Still, to sell her idea, Warren will need to combat not just the funding challenge, but also the country’s long history of pathological ideas about childcare. Progressive Era maternalist reformers started the country’s first “day nurseries” in cities in the late 1800s as a way to help women who earned so little and worked so much that they would otherwise have to leave their children in almshouses, in orphanages, or with family. Before the emergence of the day nurseries, there was a point where there were more American children in orphanages with living mothers than those who were truly orphaned, just in case you were under the impression that this country’s lack of regard for working families was solely the result of late-stage capitalism. The nurseries were a godsend for poor working-class women, but one that came with a large heaping of morality: day care leaders shamed mothers for using the nurseries and actively discouraged their use, undermining the system they were in the process of building. Josephine Dodge, president of the National Federation of Day Nurseries for three decades, repeatedly and publicly said day nurseries were a crisis solution only and that in the ideal situation, mothers would be at home with their children. That line of thinking persists today, with day care centers being seen as a sort of necessary evil or stopgap for families in crisis, and at least one big media story per decade highlighting the negative impacts of day care on children.
This country also built and dismantled a nationwide childcare system during and after World War II, when companies began complaining that mothers with young children were simply skipping work if they couldn’t find someone to watch their kids. In mid-August 1945, once victory in Japan was assured, the government announced the end of Lanham Act funding of childcare centers as soon as possible, and no later than the end of October 1945. A month later, the Federal Works Administration (FWA) reported it had heard from twenty-six states and the District of Columbia (1,155 letters, 318 wires, and 794 postcards and petitions signed by 3,647 individuals, according to the Congressional Research Office), urging continuation of the program and citing the need of servicemen’s wives to continue employment until their husbands returned, the ongoing need of mothers who were the sole support of their children, and the lack or inadequacy of other forms of care in the community. The state of California protested loudest—it was home to about 25 percent of federally funded day care kids—and its lobbyists eventually helped to secure an additional $7 million that allowed the program to continue until February 1946. By July 1946, less than 1,000 of the more than 3,000 wartime childcare centers continued to operate, and by 1960 there were fewer than 350 childcare centers receiving federal funding.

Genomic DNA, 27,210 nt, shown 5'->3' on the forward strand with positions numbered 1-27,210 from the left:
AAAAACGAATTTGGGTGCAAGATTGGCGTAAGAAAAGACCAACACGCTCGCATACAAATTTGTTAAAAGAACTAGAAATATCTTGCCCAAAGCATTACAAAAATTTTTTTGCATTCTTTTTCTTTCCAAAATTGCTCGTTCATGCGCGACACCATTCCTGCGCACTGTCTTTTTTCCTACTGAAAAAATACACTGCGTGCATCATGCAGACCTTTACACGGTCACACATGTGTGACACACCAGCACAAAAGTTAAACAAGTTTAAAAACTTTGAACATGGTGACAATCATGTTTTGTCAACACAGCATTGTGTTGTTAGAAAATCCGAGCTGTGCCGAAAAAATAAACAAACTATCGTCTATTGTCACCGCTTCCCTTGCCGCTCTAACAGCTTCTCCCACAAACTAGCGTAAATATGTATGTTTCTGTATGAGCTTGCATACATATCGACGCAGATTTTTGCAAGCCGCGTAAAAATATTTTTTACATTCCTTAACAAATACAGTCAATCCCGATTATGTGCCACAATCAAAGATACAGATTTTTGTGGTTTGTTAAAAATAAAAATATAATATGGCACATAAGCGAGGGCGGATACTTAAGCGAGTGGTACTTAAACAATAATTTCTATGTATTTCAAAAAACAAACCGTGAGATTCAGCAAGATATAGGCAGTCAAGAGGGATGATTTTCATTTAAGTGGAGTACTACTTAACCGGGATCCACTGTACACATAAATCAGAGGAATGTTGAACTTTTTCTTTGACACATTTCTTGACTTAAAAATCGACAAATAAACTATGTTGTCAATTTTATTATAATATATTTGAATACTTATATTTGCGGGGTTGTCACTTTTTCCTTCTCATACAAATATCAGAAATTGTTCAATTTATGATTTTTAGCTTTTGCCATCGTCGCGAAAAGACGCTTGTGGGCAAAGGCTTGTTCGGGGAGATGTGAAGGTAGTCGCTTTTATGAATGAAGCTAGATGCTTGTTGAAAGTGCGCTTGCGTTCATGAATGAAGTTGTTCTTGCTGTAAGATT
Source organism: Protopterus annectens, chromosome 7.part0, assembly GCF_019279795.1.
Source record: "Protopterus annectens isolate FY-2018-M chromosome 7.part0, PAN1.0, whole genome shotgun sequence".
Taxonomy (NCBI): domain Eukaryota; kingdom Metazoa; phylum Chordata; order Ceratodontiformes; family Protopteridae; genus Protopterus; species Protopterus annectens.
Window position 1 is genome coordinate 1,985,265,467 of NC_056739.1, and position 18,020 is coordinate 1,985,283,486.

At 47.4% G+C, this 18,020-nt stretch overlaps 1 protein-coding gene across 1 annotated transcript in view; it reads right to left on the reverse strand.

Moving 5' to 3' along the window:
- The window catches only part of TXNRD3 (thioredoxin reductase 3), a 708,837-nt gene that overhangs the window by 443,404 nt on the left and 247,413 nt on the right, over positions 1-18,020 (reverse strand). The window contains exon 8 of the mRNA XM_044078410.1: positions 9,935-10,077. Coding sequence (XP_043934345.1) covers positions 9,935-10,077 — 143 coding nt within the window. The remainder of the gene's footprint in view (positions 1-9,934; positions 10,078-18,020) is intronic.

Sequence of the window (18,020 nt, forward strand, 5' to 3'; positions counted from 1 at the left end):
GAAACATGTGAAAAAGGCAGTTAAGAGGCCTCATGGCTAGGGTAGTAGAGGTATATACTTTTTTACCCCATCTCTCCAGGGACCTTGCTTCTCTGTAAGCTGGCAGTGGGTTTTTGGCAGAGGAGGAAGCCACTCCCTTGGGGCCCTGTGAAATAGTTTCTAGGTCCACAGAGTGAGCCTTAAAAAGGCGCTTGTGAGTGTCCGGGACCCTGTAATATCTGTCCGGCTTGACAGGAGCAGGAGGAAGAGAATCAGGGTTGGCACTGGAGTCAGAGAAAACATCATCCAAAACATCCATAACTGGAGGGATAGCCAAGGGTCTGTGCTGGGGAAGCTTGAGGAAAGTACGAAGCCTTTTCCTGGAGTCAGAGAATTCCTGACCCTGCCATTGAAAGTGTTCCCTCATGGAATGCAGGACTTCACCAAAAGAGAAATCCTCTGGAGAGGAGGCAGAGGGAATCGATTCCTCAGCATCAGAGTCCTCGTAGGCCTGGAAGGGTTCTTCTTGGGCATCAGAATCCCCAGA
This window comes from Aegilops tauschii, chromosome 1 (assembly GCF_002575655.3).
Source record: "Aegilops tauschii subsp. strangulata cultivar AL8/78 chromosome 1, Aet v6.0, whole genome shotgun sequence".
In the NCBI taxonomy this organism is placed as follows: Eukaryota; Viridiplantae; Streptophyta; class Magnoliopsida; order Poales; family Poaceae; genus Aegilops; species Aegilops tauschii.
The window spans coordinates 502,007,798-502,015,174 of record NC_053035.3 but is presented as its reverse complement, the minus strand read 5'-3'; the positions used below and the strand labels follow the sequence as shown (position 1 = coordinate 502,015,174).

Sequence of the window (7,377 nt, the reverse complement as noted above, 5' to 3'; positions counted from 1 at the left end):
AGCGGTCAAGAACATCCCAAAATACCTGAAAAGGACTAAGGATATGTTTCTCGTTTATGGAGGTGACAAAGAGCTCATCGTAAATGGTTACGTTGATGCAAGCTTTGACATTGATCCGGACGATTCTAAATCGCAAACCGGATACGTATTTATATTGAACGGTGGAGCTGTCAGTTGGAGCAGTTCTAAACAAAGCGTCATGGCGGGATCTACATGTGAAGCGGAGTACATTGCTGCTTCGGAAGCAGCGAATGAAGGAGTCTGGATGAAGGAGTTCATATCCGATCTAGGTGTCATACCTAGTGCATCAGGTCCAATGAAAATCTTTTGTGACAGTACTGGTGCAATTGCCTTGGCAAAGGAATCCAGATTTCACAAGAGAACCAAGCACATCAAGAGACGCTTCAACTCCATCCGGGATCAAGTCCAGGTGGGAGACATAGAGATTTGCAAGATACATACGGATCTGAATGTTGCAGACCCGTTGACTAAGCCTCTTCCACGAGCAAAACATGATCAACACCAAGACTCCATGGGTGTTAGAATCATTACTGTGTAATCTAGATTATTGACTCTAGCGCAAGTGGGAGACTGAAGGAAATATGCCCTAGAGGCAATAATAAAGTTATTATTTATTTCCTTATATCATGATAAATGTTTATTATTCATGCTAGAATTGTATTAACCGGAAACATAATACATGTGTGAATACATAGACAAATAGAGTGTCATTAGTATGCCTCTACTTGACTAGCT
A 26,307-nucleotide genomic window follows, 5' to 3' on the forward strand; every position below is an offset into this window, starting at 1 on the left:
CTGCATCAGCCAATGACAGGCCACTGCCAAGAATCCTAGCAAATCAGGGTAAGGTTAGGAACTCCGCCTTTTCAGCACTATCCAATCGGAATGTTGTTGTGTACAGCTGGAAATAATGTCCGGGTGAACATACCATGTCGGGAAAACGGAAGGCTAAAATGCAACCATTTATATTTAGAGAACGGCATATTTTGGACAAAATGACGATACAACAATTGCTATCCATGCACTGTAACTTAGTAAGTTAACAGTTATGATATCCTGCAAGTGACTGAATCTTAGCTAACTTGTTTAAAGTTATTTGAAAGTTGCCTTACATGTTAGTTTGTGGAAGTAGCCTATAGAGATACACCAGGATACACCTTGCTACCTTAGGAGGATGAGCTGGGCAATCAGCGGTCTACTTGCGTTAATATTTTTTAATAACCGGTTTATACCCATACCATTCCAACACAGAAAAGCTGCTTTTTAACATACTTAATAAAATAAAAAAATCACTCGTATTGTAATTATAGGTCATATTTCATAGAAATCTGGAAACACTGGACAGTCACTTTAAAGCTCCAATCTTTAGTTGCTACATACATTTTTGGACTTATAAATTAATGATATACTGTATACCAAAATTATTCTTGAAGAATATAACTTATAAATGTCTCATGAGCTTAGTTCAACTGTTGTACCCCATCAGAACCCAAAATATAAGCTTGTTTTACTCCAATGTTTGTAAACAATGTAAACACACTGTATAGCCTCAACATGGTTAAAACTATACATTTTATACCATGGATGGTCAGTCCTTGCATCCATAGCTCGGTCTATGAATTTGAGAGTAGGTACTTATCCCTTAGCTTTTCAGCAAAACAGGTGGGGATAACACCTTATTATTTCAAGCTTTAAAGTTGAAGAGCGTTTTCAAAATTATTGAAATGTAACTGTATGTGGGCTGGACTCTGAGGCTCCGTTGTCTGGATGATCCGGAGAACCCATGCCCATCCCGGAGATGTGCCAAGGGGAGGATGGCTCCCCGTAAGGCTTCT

We nearly had a federally subsidized childcare system again in the 1970s when Congress passed the Comprehensive Child Development Act, cosponsored by Minnesota Senator Walter Mondale and Indiana Representative John Brademas. It was a bi-partisan bill with enviable approval ratings. Nixon’s administration had even helped to draft the bill, and its only vocal opponents just wanted to see the budget reduced. Then, in a surprise move, Nixon vetoed it, warning that it was a “leap in the dark” that would “commit the vast moral authority of the National Government to the side of communal approaches to child rearing over against the family-centered approach.”
Again, the initiative was torpedoed not by a lack of funding or even political will, but by the persistent notion that children ought only to be the responsibility of their parents (remember that next time a politician wrings their hands about the declining birth rate and its impact on the economy). Nixon was listening, of course, to his advisor Pat Buchanan, a child-less man who was convinced that providing childcare was a slippery slope to communism and the demise of the American family.
Like that 1971 bill, the idea of universal childcare is wildly popular with the American public, across all party lines. But Warren can’t get too comfortable: Historically, solving this country’s childcare issue has been a matter not of funding or policy but of psychology and deeply entrenched ideas about what women, and particularly mothers, should and shouldn’t be doing. One way she might be able to safeguard a new childcare policy against that old bugaboo? Expand Universal Childcare to Universal Care—including elder care—would make it a benefit for nearly every American, and might just make it relatable to the large number of Boomers in office.
Amy Westervelt is an award-winning business and environmental journalist and author of the book Forget “Having It All”: How America Messed Up Motherhood—and How to Fix It, (Seal Press, 11/13/18). Her work has appeared in The Guardian, Popular Science, Elle, and other outlets. She is the producer of Gaslit Nation, a top-ranking podcast.